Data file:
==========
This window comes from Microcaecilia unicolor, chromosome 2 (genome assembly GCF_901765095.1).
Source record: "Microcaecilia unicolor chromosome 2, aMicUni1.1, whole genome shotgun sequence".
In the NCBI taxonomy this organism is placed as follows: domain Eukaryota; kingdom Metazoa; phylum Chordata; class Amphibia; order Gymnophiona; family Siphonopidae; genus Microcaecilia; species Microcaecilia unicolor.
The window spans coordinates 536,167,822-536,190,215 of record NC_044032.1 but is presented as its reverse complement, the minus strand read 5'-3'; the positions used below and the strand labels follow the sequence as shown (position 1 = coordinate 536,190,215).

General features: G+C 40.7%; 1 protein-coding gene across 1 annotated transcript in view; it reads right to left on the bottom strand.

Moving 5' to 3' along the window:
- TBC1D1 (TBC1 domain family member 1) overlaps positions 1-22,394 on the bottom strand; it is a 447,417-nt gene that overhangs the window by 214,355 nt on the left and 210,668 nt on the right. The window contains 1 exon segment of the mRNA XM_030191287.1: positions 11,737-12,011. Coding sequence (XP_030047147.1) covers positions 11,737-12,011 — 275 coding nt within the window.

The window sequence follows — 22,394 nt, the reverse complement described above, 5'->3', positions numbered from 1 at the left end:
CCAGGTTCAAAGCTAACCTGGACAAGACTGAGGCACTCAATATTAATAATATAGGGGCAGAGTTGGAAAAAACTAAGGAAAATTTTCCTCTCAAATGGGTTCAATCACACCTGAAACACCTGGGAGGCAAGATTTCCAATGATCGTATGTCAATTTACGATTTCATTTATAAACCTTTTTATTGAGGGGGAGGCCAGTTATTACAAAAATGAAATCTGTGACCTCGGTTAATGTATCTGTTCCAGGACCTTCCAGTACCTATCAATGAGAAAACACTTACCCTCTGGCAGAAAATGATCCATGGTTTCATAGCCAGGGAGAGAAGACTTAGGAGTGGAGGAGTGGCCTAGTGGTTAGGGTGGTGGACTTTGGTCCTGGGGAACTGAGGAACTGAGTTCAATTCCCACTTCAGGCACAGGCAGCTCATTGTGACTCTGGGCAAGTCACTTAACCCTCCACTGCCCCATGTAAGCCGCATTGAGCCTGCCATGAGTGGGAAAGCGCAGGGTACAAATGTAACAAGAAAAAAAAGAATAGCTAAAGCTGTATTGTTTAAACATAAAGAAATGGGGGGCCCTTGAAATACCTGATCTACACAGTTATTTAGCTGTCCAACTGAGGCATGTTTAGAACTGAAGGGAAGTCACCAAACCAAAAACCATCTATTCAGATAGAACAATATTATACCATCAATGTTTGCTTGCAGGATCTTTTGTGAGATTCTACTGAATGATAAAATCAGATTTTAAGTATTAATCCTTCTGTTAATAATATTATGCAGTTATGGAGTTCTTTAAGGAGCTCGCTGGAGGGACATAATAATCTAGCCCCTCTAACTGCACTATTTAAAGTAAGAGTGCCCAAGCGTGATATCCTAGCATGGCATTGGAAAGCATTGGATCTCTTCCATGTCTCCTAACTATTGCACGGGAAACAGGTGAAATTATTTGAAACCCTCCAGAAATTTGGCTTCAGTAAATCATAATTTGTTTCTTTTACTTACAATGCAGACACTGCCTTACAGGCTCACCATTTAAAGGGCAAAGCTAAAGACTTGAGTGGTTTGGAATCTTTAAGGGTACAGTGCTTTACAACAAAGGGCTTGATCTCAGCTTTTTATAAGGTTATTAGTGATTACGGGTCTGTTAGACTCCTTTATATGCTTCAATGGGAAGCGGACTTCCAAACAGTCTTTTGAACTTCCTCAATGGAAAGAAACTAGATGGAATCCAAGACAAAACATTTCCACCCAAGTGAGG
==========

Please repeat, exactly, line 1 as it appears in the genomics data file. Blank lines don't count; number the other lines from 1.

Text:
This window comes from Microcaecilia unicolor, chromosome 2 (genome assembly GCF_901765095.1).